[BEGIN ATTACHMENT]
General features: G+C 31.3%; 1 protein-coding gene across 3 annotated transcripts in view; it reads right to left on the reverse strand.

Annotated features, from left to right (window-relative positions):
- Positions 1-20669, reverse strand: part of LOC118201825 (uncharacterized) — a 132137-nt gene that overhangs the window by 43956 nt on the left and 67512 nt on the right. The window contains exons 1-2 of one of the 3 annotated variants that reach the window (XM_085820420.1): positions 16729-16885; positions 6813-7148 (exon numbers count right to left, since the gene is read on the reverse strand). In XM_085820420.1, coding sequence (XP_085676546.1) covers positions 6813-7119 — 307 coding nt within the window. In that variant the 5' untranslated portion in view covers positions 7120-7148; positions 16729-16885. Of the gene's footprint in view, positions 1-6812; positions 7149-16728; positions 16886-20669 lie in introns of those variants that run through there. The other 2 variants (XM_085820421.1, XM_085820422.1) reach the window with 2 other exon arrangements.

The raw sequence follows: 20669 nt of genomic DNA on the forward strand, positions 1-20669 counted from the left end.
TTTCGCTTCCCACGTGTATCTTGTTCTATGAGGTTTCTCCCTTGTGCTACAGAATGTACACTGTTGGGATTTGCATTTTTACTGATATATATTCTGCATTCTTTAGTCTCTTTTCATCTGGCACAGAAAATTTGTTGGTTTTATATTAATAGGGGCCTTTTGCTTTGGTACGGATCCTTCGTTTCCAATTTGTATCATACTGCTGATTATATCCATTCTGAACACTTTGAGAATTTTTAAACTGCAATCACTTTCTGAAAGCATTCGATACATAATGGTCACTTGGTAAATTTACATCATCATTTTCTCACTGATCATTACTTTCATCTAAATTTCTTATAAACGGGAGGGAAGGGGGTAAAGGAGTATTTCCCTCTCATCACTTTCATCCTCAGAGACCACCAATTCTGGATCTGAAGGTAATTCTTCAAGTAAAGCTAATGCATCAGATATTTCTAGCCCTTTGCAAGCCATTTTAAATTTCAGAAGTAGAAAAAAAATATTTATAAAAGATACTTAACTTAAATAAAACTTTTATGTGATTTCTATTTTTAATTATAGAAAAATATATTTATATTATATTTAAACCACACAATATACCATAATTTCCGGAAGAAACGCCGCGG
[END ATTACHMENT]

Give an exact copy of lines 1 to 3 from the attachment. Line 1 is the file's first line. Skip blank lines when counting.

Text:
General features: G+C 31.3%; 1 protein-coding gene across 3 annotated transcripts in view; it reads right to left on the reverse strand.

Annotated features, from left to right (window-relative positions):
- Positions 1-20669, reverse strand: part of LOC118201825 (uncharacterized) — a 132137-nt gene that overhangs the window by 43956 nt on the left and 67512 nt on the right. The window contains exons 1-2 of one of the 3 annotated variants that reach the window (XM_085820420.1): positions 16729-16885; positions 6813-7148 (exon numbers count right to left, since the gene is read on the reverse strand). In XM_085820420.1, coding sequence (XP_085676546.1) covers positions 6813-7119 — 307 coding nt within the window. In that variant the 5' untranslated portion in view covers positions 7120-7148; positions 16729-16885. Of the gene's footprint in view, positions 1-6812; positions 7149-16728; positions 16886-20669 lie in introns of those variants that run through there. The other 2 variants (XM_085820421.1, XM_085820422.1) reach the window with 2 other exon arrangements.